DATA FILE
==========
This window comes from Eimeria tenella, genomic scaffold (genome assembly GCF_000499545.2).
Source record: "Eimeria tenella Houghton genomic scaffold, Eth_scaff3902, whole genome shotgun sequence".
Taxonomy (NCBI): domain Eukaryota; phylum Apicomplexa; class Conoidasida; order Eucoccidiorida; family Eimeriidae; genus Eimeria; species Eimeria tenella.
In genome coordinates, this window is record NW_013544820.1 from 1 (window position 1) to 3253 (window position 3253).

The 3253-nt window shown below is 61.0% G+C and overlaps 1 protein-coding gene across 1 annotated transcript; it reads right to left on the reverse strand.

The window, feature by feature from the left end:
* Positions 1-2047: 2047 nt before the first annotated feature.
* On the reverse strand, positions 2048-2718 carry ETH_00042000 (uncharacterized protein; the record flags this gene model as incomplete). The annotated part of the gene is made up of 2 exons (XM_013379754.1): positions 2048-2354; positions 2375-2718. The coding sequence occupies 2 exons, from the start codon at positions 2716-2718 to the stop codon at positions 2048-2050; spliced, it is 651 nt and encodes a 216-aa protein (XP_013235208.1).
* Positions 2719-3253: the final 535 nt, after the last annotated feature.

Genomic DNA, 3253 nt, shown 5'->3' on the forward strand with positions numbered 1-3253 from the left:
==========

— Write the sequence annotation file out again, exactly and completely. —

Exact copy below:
This window comes from Eimeria tenella, genomic scaffold (genome assembly GCF_000499545.2).
Source record: "Eimeria tenella Houghton genomic scaffold, Eth_scaff3902, whole genome shotgun sequence".
Taxonomy (NCBI): domain Eukaryota; phylum Apicomplexa; class Conoidasida; order Eucoccidiorida; family Eimeriidae; genus Eimeria; species Eimeria tenella.
In genome coordinates, this window is record NW_013544820.1 from 1 (window position 1) to 3253 (window position 3253).

The 3253-nt window shown below is 61.0% G+C and overlaps 1 protein-coding gene across 1 annotated transcript; it reads right to left on the reverse strand.

The window, feature by feature from the left end:
* Positions 1-2047: 2047 nt before the first annotated feature.
* On the reverse strand, positions 2048-2718 carry ETH_00042000 (uncharacterized protein; the record flags this gene model as incomplete). The annotated part of the gene is made up of 2 exons (XM_013379754.1): positions 2048-2354; positions 2375-2718. The coding sequence occupies 2 exons, from the start codon at positions 2716-2718 to the stop codon at positions 2048-2050; spliced, it is 651 nt and encodes a 216-aa protein (XP_013235208.1).
* Positions 2719-3253: the final 535 nt, after the last annotated feature.

Genomic DNA, 3253 nt, shown 5'->3' on the forward strand with positions numbered 1-3253 from the left: